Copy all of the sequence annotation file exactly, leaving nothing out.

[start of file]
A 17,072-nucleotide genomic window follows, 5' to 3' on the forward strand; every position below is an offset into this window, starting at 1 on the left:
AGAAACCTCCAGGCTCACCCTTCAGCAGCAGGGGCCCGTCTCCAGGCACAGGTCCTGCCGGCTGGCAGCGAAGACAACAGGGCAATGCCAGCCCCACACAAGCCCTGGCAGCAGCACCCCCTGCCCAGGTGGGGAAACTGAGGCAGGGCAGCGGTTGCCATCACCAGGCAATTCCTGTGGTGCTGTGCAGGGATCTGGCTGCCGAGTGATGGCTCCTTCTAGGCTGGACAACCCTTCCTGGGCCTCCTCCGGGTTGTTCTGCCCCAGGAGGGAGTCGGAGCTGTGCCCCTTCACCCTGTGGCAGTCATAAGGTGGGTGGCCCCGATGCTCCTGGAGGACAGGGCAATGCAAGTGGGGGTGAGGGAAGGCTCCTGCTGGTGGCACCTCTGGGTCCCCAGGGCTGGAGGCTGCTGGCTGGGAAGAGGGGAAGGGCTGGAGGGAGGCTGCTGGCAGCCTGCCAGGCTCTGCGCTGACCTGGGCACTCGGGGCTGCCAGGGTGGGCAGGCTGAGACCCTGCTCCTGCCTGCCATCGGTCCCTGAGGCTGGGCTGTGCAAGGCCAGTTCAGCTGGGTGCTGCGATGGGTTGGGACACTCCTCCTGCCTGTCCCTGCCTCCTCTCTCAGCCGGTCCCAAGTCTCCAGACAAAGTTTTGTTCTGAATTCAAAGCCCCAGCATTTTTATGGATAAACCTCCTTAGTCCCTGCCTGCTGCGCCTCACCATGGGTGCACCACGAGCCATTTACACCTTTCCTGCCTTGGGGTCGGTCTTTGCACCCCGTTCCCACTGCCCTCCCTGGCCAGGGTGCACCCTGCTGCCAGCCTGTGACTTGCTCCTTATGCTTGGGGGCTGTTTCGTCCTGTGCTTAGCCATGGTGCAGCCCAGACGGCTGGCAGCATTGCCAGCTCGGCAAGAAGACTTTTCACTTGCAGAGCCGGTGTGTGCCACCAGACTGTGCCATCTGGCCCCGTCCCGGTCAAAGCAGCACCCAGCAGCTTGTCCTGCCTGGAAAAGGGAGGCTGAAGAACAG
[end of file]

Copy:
A 17,072-nucleotide genomic window follows, 5' to 3' on the forward strand; every position below is an offset into this window, starting at 1 on the left:
AGAAACCTCCAGGCTCACCCTTCAGCAGCAGGGGCCCGTCTCCAGGCACAGGTCCTGCCGGCTGGCAGCGAAGACAACAGGGCAATGCCAGCCCCACACAAGCCCTGGCAGCAGCACCCCCTGCCCAGGTGGGGAAACTGAGGCAGGGCAGCGGTTGCCATCACCAGGCAATTCCTGTGGTGCTGTGCAGGGATCTGGCTGCCGAGTGATGGCTCCTTCTAGGCTGGACAACCCTTCCTGGGCCTCCTCCGGGTTGTTCTGCCCCAGGAGGGAGTCGGAGCTGTGCCCCTTCACCCTGTGGCAGTCATAAGGTGGGTGGCCCCGATGCTCCTGGAGGACAGGGCAATGCAAGTGGGGGTGAGGGAAGGCTCCTGCTGGTGGCACCTCTGGGTCCCCAGGGCTGGAGGCTGCTGGCTGGGAAGAGGGGAAGGGCTGGAGGGAGGCTGCTGGCAGCCTGCCAGGCTCTGCGCTGACCTGGGCACTCGGGGCTGCCAGGGTGGGCAGGCTGAGACCCTGCTCCTGCCTGCCATCGGTCCCTGAGGCTGGGCTGTGCAAGGCCAGTTCAGCTGGGTGCTGCGATGGGTTGGGACACTCCTCCTGCCTGTCCCTGCCTCCTCTCTCAGCCGGTCCCAAGTCTCCAGACAAAGTTTTGTTCTGAATTCAAAGCCCCAGCATTTTTATGGATAAACCTCCTTAGTCCCTGCCTGCTGCGCCTCACCATGGGTGCACCACGAGCCATTTACACCTTTCCTGCCTTGGGGTCGGTCTTTGCACCCCGTTCCCACTGCCCTCCCTGGCCAGGGTGCACCCTGCTGCCAGCCTGTGACTTGCTCCTTATGCTTGGGGGCTGTTTCGTCCTGTGCTTAGCCATGGTGCAGCCCAGACGGCTGGCAGCATTGCCAGCTCGGCAAGAAGACTTTTCACTTGCAGAGCCGGTGTGTGCCACCAGACTGTGCCATCTGGCCCCGTCCCGGTCAAAGCAGCACCCAGCAGCTTGTCCTGCCTGGAAAAGGGAGGCTGAAGAACAG